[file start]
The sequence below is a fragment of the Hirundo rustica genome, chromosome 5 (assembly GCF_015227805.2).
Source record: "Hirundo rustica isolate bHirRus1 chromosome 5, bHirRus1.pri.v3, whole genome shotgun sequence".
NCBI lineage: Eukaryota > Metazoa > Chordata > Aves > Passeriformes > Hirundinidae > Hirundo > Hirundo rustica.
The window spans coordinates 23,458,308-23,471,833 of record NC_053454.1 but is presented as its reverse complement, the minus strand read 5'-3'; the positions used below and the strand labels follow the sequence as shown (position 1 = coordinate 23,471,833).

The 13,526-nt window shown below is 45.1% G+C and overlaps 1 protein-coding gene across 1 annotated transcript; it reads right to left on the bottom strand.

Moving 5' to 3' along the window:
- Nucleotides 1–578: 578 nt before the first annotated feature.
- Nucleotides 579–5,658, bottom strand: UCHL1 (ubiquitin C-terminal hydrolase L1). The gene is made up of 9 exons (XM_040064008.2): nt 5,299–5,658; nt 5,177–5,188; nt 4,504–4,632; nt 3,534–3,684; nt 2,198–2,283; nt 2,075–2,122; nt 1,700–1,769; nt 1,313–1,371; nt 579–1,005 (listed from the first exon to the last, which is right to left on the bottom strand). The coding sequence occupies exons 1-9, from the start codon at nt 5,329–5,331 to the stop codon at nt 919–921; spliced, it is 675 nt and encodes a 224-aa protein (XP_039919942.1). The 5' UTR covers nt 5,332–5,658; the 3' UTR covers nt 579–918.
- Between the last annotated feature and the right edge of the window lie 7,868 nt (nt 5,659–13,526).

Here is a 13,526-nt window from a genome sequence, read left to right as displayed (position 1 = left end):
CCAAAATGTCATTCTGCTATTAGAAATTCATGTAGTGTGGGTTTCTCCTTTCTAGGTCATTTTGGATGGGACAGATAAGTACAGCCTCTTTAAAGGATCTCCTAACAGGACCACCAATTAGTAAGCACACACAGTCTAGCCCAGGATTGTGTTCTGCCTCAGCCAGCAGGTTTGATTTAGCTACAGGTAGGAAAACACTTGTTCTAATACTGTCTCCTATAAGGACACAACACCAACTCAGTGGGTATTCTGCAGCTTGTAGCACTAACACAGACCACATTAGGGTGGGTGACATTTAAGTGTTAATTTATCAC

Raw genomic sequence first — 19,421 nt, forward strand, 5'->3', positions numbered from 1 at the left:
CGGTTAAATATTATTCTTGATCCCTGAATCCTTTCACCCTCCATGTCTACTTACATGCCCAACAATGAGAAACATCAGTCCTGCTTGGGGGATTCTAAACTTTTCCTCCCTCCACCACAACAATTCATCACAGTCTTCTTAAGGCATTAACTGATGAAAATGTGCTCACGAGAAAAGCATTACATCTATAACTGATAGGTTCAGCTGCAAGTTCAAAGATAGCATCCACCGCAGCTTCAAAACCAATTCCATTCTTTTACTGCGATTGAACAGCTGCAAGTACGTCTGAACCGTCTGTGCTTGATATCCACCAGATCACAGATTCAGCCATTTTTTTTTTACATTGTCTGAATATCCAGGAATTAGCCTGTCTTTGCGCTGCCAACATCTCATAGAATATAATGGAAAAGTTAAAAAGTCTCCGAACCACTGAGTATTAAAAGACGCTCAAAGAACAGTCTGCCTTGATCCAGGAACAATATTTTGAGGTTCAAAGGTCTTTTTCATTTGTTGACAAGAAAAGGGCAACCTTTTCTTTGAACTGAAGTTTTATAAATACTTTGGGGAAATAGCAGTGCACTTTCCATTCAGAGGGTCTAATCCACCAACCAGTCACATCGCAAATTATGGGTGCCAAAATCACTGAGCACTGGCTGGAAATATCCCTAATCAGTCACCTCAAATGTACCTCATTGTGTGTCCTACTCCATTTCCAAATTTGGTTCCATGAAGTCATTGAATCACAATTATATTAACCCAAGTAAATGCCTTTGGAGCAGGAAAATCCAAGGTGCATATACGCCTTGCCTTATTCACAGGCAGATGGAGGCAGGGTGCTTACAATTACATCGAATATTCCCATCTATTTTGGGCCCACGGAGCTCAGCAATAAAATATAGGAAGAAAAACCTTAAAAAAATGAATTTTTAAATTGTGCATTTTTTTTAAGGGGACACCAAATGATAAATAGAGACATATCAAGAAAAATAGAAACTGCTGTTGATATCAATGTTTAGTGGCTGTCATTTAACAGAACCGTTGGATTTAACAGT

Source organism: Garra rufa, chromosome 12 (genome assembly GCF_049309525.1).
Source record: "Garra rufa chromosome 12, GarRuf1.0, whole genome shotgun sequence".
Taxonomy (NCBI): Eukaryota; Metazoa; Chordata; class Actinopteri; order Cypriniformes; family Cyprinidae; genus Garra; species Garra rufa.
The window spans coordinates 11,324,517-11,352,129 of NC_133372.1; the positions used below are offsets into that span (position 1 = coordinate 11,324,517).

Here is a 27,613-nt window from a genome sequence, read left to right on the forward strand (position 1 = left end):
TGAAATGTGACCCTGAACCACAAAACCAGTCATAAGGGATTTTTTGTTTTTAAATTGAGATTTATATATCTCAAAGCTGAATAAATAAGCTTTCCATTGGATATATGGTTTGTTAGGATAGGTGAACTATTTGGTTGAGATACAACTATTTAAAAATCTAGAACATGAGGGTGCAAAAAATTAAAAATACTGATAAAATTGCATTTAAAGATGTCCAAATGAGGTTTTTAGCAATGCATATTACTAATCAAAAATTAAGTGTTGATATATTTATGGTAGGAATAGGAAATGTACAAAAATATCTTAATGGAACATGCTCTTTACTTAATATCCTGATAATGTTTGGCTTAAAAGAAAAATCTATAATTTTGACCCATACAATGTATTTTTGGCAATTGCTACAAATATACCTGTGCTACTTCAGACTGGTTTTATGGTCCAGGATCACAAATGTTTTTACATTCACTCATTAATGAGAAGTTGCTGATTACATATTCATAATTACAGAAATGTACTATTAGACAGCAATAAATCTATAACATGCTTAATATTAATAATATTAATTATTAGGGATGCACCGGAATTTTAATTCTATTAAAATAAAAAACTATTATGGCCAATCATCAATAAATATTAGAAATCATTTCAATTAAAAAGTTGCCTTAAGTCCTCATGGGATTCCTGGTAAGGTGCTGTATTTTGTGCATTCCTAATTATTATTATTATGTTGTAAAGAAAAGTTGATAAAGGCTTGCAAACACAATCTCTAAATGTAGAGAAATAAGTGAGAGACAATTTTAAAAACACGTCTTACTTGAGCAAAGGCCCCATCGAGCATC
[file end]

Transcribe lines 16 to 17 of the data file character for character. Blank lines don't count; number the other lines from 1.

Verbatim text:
Taxonomy (NCBI): Eukaryota; Metazoa; Chordata; class Actinopteri; order Cypriniformes; family Cyprinidae; genus Garra; species Garra rufa.
The window spans coordinates 11,324,517-11,352,129 of NC_133372.1; the positions used below are offsets into that span (position 1 = coordinate 11,324,517).